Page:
By: Lucy Sosa
Eighth in the series.
It’s not a secret that magazines, brands, and advertisers retouch their images. Ever since Adobe Photoshop was released in 1987, the ability to alter images by cropping them or changing their color has revolutionized photography. It’s also not a secret that overly “Photoshopped” images have landed many magazines, brands, and advertisers in hot water for projecting unrealistic perceptions of beauty. Fortunately, the days of excessive Photoshop jobs are dwindling and people are more interested in the lighter touch-up jobs, according to Los Angeles-based retoucher Christine Hilberg.
While people know most of the images they see have been retouched, many people don’t know what a retoucher actually does. After a photographer shoots a photo, Hilberg is responsible for everything that happens after. Many photographers work with retouchers, and for Los Angeles-based photographer Mark Leibowitz, that person is Christine Hilberg. She’s been with him for over 10 years, helping Leibowitz with a wide range of advertising, editorial, and local clients.
In her free time, Christine enjoys posting quirky photos of her dog Puka and her top hat-wearing tortoise Rocket Larry to Instagram. She is a firm believer in putting yourself out there without limitations and that nothing is impossible if you have a vision. CreativeFuture recently spoke with Hilberg about her process, industry trends, and the techniques she employs to avoid crossing that fine line between retouching and distorting.
Lucy Sosa: What is your photographic background, and how long have you been working as a retoucher?
Christine Hilberg: I’ve been a full time retoucher since 2006. Before then, I thought I wanted to be a photographer and even went to school for it. After an internship in London, with a fashion photographer, I realized I preferred the post-production side of image making more and I’ve focused on retouching ever since, which is how I met Mark. I’ve been with his studio since 2007.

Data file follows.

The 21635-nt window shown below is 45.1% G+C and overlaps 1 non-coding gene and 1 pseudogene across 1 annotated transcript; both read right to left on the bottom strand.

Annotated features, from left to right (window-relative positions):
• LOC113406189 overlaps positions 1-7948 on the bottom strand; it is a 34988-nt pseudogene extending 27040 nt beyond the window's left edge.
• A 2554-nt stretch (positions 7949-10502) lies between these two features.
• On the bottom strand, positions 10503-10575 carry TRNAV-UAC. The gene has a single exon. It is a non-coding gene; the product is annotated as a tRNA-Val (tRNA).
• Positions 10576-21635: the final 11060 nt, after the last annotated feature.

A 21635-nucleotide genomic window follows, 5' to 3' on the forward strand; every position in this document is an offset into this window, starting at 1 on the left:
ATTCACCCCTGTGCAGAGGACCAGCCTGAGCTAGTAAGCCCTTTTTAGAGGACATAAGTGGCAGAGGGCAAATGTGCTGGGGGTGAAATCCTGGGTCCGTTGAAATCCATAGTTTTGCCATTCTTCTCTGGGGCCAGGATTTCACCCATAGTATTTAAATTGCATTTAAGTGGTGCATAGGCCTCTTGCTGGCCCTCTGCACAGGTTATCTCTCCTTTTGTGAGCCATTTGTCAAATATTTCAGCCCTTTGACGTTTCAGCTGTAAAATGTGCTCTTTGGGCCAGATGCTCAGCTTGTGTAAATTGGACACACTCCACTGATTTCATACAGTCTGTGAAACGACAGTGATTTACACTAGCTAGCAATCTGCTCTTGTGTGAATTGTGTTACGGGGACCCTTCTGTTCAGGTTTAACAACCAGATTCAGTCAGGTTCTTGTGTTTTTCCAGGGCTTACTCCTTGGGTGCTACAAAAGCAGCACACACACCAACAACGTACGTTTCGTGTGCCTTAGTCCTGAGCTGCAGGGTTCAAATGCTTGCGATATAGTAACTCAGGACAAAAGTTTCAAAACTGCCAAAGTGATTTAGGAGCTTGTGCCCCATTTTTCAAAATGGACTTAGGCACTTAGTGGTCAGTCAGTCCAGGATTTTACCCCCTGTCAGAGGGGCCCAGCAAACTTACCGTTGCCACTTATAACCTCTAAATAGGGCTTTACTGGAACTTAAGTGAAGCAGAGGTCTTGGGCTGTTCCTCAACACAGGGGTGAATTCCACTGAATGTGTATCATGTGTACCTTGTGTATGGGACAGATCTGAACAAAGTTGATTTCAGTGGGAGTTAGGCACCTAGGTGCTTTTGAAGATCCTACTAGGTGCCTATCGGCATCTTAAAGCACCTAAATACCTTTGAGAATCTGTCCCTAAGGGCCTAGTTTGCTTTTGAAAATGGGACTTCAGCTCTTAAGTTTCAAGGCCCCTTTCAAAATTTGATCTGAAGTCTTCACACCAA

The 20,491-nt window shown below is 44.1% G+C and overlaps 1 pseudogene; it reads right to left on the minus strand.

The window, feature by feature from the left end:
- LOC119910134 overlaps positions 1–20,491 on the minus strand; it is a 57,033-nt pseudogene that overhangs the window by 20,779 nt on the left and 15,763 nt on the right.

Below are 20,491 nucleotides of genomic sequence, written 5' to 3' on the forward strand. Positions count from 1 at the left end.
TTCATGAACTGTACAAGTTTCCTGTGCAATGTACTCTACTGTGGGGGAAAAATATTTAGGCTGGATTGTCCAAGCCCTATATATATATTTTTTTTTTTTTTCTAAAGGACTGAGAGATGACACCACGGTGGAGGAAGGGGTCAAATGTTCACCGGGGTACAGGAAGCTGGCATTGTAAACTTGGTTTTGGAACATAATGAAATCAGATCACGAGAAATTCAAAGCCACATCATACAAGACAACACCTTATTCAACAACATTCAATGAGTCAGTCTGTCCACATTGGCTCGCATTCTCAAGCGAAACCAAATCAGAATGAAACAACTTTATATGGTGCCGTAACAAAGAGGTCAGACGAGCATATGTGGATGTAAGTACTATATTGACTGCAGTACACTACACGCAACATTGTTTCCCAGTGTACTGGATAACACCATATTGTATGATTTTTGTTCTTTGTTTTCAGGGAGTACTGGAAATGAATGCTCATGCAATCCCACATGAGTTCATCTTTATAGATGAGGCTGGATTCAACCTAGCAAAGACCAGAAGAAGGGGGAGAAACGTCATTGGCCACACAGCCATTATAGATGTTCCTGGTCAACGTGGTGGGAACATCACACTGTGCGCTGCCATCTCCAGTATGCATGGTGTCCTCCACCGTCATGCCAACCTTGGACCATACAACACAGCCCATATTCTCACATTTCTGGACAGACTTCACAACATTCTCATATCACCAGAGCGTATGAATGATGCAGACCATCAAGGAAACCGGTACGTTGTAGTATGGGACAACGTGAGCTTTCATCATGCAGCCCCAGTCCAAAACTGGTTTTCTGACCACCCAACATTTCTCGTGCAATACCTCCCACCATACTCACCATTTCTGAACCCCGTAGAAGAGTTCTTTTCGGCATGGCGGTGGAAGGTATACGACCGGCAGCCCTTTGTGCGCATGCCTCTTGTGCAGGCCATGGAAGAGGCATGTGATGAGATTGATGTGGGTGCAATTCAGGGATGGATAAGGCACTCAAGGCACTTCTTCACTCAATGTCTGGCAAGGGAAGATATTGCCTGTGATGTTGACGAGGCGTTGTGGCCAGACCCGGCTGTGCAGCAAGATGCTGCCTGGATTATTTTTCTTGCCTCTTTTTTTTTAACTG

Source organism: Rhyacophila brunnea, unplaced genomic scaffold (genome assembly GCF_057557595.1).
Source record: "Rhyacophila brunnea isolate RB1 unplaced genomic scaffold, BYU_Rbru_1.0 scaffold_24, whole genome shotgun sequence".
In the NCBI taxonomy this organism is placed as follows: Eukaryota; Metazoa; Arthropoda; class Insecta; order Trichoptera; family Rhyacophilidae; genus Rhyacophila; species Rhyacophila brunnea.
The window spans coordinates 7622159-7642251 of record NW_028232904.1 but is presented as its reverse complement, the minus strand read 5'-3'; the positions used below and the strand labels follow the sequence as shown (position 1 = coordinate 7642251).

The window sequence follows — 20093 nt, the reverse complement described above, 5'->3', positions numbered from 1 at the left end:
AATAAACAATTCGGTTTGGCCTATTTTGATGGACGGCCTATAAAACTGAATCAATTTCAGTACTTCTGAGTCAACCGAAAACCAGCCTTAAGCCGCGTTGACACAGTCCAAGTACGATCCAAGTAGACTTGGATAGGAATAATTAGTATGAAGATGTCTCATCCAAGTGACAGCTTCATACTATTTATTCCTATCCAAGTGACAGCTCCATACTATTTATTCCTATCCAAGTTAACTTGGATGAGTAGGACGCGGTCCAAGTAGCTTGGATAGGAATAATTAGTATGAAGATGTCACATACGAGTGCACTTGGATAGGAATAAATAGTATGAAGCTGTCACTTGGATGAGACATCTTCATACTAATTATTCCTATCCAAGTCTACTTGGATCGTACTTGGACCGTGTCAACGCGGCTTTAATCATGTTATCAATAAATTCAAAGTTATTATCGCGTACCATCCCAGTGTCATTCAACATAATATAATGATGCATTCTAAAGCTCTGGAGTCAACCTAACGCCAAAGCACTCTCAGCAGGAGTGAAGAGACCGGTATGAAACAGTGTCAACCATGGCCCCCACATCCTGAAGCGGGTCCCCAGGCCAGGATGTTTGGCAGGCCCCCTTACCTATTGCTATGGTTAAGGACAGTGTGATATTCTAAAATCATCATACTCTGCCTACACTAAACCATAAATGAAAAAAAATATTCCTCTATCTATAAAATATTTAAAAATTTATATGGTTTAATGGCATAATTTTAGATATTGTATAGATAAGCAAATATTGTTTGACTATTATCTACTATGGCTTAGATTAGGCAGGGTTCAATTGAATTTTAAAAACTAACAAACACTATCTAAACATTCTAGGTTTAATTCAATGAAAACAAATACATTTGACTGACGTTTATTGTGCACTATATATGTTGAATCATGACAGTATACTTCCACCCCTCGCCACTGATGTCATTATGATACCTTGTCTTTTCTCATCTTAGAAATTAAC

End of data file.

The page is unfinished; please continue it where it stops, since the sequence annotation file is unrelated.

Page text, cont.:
LS: What does your work as a retoucher entail?
CH: As a retoucher my work is done entirely on a computer. I make all the color adjustments to the image, correct any imperfections, and make sure the image matches the photographer’s vision and style overall. Sometimes I need to make a composite from multiple images – or elements from certain images – into one.
LS: How do you avoid overdoing it when you’re retouching a photo?
CH: There is no magic button, so you have to have patience and the skills to know what to do for each image. Clients will often give me detailed notes for a project and you have to take the time to address each correction properly. My clients look at a lot of images and that can get overwhelming, so sometimes I advise on a project if the images start getting over-processed, or if the retouching requests begin to move away from the original project goal.
LS: What’s the greatest challenge you face when advising against a certain edit?
CH: It’s tough because there’s a line of people you have to go through. It’s rarely a matter that is resolved one-on-one. There’s the art director, the brand or the client, the creative, and the photographer. A lot of the time, everyone is working on short deadlines and quality can sometimes be overlooked if everyone isn’t focused. If you’re working with the right people, you don’t usually see that stuff.